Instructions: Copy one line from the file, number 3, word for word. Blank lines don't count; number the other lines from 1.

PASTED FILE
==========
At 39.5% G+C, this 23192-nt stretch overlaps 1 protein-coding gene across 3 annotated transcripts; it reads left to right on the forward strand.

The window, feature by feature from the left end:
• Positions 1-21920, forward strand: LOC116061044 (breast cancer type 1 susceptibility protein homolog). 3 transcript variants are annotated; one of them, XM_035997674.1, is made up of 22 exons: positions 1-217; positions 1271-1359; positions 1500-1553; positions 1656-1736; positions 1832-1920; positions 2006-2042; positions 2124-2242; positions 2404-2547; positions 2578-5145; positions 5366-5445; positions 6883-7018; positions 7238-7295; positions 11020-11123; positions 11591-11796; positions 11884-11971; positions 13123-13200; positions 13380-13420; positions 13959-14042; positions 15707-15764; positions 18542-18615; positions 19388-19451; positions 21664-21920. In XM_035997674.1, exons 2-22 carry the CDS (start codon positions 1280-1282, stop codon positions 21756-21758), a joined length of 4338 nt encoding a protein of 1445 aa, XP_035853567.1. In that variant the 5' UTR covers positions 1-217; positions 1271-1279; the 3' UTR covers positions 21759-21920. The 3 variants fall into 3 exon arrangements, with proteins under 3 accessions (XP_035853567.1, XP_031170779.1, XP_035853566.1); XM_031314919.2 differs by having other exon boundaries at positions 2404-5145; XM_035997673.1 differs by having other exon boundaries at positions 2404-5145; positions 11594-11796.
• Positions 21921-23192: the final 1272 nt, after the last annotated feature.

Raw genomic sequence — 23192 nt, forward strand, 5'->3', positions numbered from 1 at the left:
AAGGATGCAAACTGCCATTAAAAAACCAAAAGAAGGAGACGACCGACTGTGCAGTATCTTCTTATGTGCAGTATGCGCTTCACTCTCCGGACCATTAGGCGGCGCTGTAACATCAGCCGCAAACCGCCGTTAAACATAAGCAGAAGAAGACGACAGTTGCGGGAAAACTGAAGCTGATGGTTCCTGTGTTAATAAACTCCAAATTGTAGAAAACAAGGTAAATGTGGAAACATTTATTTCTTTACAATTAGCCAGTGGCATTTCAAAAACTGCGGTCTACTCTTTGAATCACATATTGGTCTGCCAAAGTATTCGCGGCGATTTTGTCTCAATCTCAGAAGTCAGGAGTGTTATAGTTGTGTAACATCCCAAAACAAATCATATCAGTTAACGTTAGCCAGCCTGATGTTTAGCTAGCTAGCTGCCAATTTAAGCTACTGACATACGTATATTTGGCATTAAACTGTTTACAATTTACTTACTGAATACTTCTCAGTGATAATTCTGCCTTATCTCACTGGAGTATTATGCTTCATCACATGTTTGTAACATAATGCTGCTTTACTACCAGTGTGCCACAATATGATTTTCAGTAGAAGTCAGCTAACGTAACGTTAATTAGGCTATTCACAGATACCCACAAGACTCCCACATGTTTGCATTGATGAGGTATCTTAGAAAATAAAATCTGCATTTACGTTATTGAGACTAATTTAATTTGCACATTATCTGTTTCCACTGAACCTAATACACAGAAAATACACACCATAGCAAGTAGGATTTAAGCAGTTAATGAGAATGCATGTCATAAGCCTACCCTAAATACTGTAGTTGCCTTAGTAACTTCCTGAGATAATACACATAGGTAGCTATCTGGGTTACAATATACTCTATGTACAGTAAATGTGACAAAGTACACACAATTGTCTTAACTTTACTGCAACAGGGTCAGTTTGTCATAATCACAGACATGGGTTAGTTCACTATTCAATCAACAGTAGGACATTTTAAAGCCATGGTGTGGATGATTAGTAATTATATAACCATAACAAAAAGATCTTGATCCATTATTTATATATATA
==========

• Positions 1-21920, forward strand: LOC116061044 (breast cancer type 1 susceptibility protein homolog). 3 transcript variants are annotated; one of them, XM_035997674.1, is made up of 22 exons: positions 1-217; positions 1271-1359; positions 1500-1553; positions 1656-1736; positions 1832-1920; positions 2006-2042; positions 2124-2242; positions 2404-2547; positions 2578-5145; positions 5366-5445; positions 6883-7018; positions 7238-7295; positions 11020-11123; positions 11591-11796; positions 11884-11971; positions 13123-13200; positions 13380-13420; positions 13959-14042; positions 15707-15764; positions 18542-18615; positions 19388-19451; positions 21664-21920. In XM_035997674.1, exons 2-22 carry the CDS (start codon positions 1280-1282, stop codon positions 21756-21758), a joined length of 4338 nt encoding a protein of 1445 aa, XP_035853567.1. In that variant the 5' UTR covers positions 1-217; positions 1271-1279; the 3' UTR covers positions 21759-21920. The 3 variants fall into 3 exon arrangements, with proteins under 3 accessions (XP_035853567.1, XP_031170779.1, XP_035853566.1); XM_031314919.2 differs by having other exon boundaries at positions 2404-5145; XM_035997673.1 differs by having other exon boundaries at positions 2404-5145; positions 11594-11796.